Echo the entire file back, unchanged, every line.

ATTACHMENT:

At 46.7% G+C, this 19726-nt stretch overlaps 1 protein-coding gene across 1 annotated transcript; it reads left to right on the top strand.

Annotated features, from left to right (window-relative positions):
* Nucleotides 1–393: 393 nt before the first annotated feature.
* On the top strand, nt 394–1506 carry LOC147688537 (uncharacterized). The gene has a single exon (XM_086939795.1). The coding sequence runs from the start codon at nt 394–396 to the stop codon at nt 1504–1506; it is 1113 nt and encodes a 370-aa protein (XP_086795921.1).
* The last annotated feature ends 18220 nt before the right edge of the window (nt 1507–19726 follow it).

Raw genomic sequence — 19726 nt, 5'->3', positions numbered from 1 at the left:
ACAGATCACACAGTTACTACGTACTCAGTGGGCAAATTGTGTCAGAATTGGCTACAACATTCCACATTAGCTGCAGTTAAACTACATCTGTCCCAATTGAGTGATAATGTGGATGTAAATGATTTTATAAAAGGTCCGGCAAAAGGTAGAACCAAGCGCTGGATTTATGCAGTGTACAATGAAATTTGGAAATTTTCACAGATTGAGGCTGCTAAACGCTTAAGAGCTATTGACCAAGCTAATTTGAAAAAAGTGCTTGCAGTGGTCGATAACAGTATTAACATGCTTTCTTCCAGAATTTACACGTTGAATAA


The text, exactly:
At 46.7% G+C, this 19726-nt stretch overlaps 1 protein-coding gene across 1 annotated transcript; it reads left to right on the top strand.

Annotated features, from left to right (window-relative positions):
* Nucleotides 1–393: 393 nt before the first annotated feature.
* On the top strand, nt 394–1506 carry LOC147688537 (uncharacterized). The gene has a single exon (XM_086939795.1). The coding sequence runs from the start codon at nt 394–396 to the stop codon at nt 1504–1506; it is 1113 nt and encodes a 370-aa protein (XP_086795921.1).
* The last annotated feature ends 18220 nt before the right edge of the window (nt 1507–19726 follow it).

Raw genomic sequence — 19726 nt, 5'->3', positions numbered from 1 at the left:
ACAGATCACACAGTTACTACGTACTCAGTGGGCAAATTGTGTCAGAATTGGCTACAACATTCCACATTAGCTGCAGTTAAACTACATCTGTCCCAATTGAGTGATAATGTGGATGTAAATGATTTTATAAAAGGTCCGGCAAAAGGTAGAACCAAGCGCTGGATTTATGCAGTGTACAATGAAATTTGGAAATTTTCACAGATTGAGGCTGCTAAACGCTTAAGAGCTATTGACCAAGCTAATTTGAAAAAAGTGCTTGCAGTGGTCGATAACAGTATTAACATGCTTTCTTCCAGAATTTACACGTTGAATAA